Not realistic to expect a medal: Indian hockey coach Oltmans says team will target a top-six finish at Rio Olympics
Indian men hockey team's chief coach Roelant Oltmans today said it would be unrealistic to expect a gold medal-winning performance from the past masters of the game in this year's Rio Olympics.
Bengaluru: Indian men hockey team's chief coach Roelant Oltmans today said it would be unrealistic to expect a gold medal-winning performance from the past masters of the game in this year's Rio Olympics.
Oltmans said a top-six finish is what they are eyeing and anything above that would be a bonus.
"In last Olympics, India finished 12th and stood sixth in the World Cup a couple of years back. So, how realistic will it be to expect a medal? If we reach top six position and manage to achieve even more, that could be a bonus," he told reporters after a training session at the SAI Centre here.
Oltmans said his approach of winning a tournament is very different from the Indian approach where people aim for medals.
"Our approach is different from Indians who dream of winning gold, a silver or the cup. Unlike I approach a tournament to win one match after match," he said.
The Dutchman said he is not worried about the outcome in any tournment as for him the important thing is to execute plans successfully.
"For me, the outcome of the tournament is not the most important thing but executing our plans well against the best sides in the world," he said.
Talking about the current Indian team, Oltmans said the players are very keen to learn all aspects of the game.
"This current Indian side is really eager to learn - the technical, the physical and mental aspects of the game everyday. We are together every moment and they are able to change the mindset and looking to play like improved players," he said.
Asked which areas he was focusing on to improve, Oltmans said, "We always make sure that we have the right balance in the side. Of course we focus on improving goalkeeping. In fact our goalkeeper is one of the best goalkeepers in the world, but still we bring specialists to work with him."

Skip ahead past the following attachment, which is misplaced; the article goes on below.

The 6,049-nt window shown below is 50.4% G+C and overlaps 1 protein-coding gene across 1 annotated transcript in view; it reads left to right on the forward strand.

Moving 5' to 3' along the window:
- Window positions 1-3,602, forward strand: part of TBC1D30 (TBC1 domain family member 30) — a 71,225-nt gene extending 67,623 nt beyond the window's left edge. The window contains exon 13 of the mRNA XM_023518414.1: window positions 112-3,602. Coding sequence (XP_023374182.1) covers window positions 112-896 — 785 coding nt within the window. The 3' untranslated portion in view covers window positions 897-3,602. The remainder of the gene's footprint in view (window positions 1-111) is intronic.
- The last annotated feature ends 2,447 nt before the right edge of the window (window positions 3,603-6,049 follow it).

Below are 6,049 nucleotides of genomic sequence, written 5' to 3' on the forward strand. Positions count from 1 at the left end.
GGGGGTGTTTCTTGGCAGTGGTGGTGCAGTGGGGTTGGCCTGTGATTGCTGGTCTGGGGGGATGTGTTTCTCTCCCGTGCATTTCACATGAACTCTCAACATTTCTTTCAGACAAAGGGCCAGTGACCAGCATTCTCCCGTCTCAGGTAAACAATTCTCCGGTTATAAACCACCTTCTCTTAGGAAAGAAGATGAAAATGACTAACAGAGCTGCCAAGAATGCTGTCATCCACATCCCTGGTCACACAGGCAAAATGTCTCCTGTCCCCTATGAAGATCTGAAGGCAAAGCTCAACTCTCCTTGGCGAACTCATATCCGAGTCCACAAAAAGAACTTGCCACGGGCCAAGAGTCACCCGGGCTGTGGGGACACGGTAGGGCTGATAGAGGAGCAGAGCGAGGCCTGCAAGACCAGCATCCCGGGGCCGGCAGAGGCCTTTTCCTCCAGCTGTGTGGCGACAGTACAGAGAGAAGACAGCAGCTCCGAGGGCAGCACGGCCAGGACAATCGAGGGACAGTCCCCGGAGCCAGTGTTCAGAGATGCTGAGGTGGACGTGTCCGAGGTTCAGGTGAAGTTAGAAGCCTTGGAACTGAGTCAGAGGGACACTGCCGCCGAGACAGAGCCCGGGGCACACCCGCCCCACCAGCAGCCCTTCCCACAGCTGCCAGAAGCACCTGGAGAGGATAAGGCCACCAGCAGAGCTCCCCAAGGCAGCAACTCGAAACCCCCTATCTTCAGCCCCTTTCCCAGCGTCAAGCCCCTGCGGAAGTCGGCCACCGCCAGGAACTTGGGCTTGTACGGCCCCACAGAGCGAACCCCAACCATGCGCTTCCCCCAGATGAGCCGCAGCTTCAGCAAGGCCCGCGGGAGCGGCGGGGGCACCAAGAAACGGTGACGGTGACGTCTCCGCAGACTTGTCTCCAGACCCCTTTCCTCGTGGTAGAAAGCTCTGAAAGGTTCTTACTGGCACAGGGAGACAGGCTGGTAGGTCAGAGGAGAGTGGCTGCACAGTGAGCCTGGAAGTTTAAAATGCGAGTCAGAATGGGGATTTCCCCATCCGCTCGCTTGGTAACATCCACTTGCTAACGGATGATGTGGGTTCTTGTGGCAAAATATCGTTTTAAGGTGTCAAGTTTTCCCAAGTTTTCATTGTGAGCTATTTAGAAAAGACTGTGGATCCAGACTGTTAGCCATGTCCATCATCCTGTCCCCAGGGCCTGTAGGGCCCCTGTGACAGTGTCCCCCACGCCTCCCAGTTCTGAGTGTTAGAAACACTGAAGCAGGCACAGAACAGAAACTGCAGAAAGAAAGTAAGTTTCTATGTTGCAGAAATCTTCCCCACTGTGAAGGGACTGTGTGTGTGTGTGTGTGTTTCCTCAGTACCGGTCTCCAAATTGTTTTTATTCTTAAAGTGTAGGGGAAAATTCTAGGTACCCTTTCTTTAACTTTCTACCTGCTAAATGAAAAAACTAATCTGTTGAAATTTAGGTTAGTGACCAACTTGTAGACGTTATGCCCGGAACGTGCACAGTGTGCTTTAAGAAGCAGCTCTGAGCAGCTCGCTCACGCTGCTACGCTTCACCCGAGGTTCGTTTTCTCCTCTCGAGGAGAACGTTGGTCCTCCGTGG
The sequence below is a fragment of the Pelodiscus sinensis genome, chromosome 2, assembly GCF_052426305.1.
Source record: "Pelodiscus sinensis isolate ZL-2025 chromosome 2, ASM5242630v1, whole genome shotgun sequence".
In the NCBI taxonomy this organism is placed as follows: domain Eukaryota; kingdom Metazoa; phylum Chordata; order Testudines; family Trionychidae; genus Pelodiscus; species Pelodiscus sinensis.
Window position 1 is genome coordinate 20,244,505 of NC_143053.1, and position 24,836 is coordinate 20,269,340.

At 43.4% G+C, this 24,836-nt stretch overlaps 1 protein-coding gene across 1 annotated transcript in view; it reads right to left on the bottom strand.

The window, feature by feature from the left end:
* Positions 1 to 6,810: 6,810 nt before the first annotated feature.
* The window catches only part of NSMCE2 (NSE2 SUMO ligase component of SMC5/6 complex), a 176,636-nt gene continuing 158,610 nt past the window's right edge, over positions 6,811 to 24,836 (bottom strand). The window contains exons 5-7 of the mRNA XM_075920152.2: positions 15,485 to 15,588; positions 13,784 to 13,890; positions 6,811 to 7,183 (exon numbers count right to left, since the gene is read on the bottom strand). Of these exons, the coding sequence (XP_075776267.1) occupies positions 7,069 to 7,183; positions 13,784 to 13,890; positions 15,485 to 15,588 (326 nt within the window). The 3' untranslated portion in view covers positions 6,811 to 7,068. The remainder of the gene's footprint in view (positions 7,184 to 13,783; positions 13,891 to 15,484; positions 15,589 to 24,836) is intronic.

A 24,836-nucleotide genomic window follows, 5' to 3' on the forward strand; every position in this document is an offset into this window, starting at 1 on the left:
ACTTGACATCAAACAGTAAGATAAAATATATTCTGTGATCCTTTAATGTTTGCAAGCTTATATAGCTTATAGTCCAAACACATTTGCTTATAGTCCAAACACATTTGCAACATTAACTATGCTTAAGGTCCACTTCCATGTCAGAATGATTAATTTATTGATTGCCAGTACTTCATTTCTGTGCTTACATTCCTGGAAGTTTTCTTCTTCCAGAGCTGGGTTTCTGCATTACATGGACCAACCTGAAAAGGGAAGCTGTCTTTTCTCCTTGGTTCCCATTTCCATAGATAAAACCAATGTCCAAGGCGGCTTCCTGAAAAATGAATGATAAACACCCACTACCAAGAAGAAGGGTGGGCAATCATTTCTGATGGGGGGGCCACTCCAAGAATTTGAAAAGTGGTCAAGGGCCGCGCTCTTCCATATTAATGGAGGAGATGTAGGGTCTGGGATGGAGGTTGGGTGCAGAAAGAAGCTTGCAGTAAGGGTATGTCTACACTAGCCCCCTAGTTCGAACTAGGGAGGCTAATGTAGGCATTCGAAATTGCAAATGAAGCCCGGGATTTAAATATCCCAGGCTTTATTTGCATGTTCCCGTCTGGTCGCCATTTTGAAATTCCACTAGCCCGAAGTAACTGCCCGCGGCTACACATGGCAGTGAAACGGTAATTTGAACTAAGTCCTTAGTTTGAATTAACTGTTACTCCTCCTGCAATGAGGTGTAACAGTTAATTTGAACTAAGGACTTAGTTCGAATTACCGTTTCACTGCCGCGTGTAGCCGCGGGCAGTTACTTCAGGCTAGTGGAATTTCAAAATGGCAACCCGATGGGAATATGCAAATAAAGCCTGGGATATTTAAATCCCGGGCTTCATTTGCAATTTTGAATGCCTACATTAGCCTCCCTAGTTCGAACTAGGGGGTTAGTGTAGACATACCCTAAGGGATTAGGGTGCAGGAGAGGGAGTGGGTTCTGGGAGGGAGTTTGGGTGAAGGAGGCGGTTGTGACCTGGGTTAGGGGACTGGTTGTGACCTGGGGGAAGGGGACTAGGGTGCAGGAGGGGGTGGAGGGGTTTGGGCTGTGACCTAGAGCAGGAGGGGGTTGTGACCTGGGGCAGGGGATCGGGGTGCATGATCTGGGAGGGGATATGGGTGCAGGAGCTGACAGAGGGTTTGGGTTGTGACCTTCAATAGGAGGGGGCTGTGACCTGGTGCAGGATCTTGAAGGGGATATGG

"We also have four penalty corner specialists, and we are working on them too. The most important thing, however, is to adapt to the match situations," he said.
Oltmans said Indian players will not find it tough to play in Rio as the weather there would be fine.
"The playing condition in Brazil will be fine. It is really not hot and it is not really cold. It is somewhere in between. So, the condition there will be fine for us to play games. The heat will be somewhere around 18 to 20," he said.
Oltmans feels next month's Sultan Azlan Shah Cup will be an ideal preparation for his boys ahead of the Rio Games.
India will face New Zealand, Australia, Pakistan, Japan, Canada and hosts Malaysia in the 25th edition of the Azlan Shah Cup to be held in Ipoh, Malaysia starting April 6.
With a good mix of youth and experience players up his ranks, the Dutchman feels the squad has what it takes to go all the way.
Oltmans has been laying emphasis on having specialists in the team and the implementation of the same has paid rich dividends in the previous season.
"We have specialists in each department now and that is helping the boys understand their role better. Hockey India League has definitely helped us tap some good talent but now it's all about showcasing their mettle in the international stage," Oltmans said.
India has had a good run in the Sultan Azlan Shah Cup, winning the annual event five times in 1985, 1991, 1995, 2009 and 2010, earning bronze on six occasions and finishing runners-up once in 2008.
"We don't want to put extra pressure on ourselves right now, we just want to focus on one game at a time and then take it forward from there," Oltmans said.
The team has undergone intense training sessions and Oltmans feels they are in good shape leading to the event in Malaysia.
"Sultan Azlan Shah Cup will be a testing ground for all the youngsters of the squad to prove that they are ready for the big stage in Rio this year," said Oltmans.
With 2016 being the Olympic year, tournaments leading to the Games will act as a perfect platform for the squad to blend together and work on their strengths.
Oltmans feels it will also allow him to test his bench strength and find the best possible combinations on ground before the quadrennial showpiece begins in August.
"There is enough competition within the core group to make the final squad. I understand this Olympics may be very different from the previous ones. But representing India at the Olympics Games is every sports person's dream," Goyal was quoted as saying by a Hockey India release.
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